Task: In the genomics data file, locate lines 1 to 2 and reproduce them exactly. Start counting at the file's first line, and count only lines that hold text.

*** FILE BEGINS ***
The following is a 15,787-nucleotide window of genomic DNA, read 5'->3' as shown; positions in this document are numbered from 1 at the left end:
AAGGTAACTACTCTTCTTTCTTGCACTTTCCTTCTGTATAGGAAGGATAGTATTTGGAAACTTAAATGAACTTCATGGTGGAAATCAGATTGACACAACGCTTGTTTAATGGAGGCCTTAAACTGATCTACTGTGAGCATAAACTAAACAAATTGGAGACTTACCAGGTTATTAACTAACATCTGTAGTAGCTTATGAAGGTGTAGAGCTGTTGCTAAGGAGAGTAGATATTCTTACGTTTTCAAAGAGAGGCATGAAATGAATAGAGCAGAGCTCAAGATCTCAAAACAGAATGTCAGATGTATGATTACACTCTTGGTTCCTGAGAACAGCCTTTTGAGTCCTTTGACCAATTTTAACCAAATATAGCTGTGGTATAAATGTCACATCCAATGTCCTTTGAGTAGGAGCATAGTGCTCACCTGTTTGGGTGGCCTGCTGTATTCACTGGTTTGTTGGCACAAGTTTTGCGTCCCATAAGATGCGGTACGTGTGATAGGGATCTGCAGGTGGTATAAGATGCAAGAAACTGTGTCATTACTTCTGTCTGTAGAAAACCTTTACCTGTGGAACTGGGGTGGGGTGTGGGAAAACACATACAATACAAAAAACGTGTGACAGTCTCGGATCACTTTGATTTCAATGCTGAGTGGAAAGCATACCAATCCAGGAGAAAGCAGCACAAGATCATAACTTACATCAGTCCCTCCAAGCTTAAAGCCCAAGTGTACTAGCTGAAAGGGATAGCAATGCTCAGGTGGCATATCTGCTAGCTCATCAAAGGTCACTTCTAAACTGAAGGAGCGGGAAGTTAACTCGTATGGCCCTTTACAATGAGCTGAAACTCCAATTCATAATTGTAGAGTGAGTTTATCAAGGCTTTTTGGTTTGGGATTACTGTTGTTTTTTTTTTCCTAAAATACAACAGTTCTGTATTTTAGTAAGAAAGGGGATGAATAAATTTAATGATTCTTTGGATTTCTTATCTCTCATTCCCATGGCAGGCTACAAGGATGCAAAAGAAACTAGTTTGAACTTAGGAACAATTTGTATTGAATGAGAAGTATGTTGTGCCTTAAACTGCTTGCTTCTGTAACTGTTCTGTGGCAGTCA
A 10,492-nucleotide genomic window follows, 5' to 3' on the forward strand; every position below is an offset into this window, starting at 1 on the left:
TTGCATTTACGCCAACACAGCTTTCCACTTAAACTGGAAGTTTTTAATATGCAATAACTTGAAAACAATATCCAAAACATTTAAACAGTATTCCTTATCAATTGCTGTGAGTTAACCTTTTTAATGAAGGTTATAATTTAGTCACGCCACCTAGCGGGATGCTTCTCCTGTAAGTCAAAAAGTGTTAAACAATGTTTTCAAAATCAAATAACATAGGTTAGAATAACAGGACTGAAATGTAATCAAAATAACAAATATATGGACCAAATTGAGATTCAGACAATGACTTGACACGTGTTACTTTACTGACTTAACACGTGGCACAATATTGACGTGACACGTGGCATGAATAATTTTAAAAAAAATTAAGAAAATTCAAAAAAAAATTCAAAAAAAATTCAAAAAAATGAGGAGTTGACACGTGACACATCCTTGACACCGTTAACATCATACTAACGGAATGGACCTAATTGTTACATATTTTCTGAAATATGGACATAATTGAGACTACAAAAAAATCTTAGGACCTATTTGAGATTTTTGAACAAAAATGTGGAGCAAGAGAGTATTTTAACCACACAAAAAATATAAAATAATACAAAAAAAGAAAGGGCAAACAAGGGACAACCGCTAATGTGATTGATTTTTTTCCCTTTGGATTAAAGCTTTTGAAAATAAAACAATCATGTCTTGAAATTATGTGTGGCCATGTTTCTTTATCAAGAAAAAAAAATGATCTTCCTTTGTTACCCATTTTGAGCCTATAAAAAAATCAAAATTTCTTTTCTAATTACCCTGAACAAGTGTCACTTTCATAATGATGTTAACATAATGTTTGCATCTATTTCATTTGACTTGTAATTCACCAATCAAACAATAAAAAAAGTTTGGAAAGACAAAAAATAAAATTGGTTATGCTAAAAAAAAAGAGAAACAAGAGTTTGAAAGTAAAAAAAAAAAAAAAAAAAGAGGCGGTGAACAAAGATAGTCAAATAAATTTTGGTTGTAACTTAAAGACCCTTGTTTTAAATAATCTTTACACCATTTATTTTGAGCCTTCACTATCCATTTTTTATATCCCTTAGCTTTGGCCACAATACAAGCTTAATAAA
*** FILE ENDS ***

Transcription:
The following is a 15,787-nucleotide window of genomic DNA, read 5'->3' as shown; positions in this document are numbered from 1 at the left end:
AAGGTAACTACTCTTCTTTCTTGCACTTTCCTTCTGTATAGGAAGGATAGTATTTGGAAACTTAAATGAACTTCATGGTGGAAATCAGATTGACACAACGCTTGTTTAATGGAGGCCTTAAACTGATCTACTGTGAGCATAAACTAAACAAATTGGAGACTTACCAGGTTATTAACTAACATCTGTAGTAGCTTATGAAGGTGTAGAGCTGTTGCTAAGGAGAGTAGATATTCTTACGTTTTCAAAGAGAGGCATGAAATGAATAGAGCAGAGCTCAAGATCTCAAAACAGAATGTCAGATGTATGATTACACTCTTGGTTCCTGAGAACAGCCTTTTGAGTCCTTTGACCAATTTTAACCAAATATAGCTGTGGTATAAATGTCACATCCAATGTCCTTTGAGTAGGAGCATAGTGCTCACCTGTTTGGGTGGCCTGCTGTATTCACTGGTTTGTTGGCACAAGTTTTGCGTCCCATAAGATGCGGTACGTGTGATAGGGATCTGCAGGTGGTATAAGATGCAAGAAACTGTGTCATTACTTCTGTCTGTAGAAAACCTTTACCTGTGGAACTGGGGTGGGGTGTGGGAAAACACATACAATACAAAAAACGTGTGACAGTCTCGGATCACTTTGATTTCAATGCTGAGTGGAAAGCATACCAATCCAGGAGAAAGCAGCACAAGATCATAACTTACATCAGTCCCTCCAAGCTTAAAGCCCAAGTGTACTAGCTGAAAGGGATAGCAATGCTCAGGTGGCATATCTGCTAGCTCATCAAAGGTCACTTCTAAACTGAAGGAGCGGGAAGTTAACTCGTATGGCCCTTTACAATGAGCTGAAACTCCAATTCATAATTGTAGAGTGAGTTTATCAAGGCTTTTTGGTTTGGGATTACTGTTGTTTTTTTTTTCCTAAAATACAACAGTTCTGTATTTTAGTAAGAAAGGGGATGAATAAATTTAATGATTCTTTGGATTTCTTATCTCTCATTCCCATGGCAGGCTACAAGGATGCAAAAGAAACTAGTTTGAACTTAGGAACAATTTGTATTGAATGAGAAGTATGTTGTGCCTTAAACTGCTTGCTTCTGTAACTGTTCTGTGGCAGTCA